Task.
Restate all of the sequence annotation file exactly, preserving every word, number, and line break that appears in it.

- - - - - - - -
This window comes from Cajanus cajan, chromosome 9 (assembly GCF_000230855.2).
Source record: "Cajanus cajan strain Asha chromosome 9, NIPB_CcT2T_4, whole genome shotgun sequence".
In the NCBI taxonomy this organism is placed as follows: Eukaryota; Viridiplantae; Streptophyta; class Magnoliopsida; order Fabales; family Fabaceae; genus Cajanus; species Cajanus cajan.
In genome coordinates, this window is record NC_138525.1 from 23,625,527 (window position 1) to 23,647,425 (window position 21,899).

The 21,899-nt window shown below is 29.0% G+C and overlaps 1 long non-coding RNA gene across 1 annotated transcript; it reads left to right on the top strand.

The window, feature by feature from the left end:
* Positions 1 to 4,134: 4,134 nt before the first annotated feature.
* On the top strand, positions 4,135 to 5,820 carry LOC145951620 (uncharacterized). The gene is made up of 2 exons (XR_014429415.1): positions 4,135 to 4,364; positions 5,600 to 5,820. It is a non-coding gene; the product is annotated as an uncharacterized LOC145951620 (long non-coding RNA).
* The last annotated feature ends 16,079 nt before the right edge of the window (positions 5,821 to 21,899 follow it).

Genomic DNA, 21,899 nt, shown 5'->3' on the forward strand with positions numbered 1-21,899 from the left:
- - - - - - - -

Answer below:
This window comes from Cajanus cajan, chromosome 9 (assembly GCF_000230855.2).
Source record: "Cajanus cajan strain Asha chromosome 9, NIPB_CcT2T_4, whole genome shotgun sequence".
In the NCBI taxonomy this organism is placed as follows: Eukaryota; Viridiplantae; Streptophyta; class Magnoliopsida; order Fabales; family Fabaceae; genus Cajanus; species Cajanus cajan.
In genome coordinates, this window is record NC_138525.1 from 23,625,527 (window position 1) to 23,647,425 (window position 21,899).

The 21,899-nt window shown below is 29.0% G+C and overlaps 1 long non-coding RNA gene across 1 annotated transcript; it reads left to right on the top strand.

The window, feature by feature from the left end:
* Positions 1 to 4,134: 4,134 nt before the first annotated feature.
* On the top strand, positions 4,135 to 5,820 carry LOC145951620 (uncharacterized). The gene is made up of 2 exons (XR_014429415.1): positions 4,135 to 4,364; positions 5,600 to 5,820. It is a non-coding gene; the product is annotated as an uncharacterized LOC145951620 (long non-coding RNA).
* The last annotated feature ends 16,079 nt before the right edge of the window (positions 5,821 to 21,899 follow it).

Genomic DNA, 21,899 nt, shown 5'->3' on the forward strand with positions numbered 1-21,899 from the left: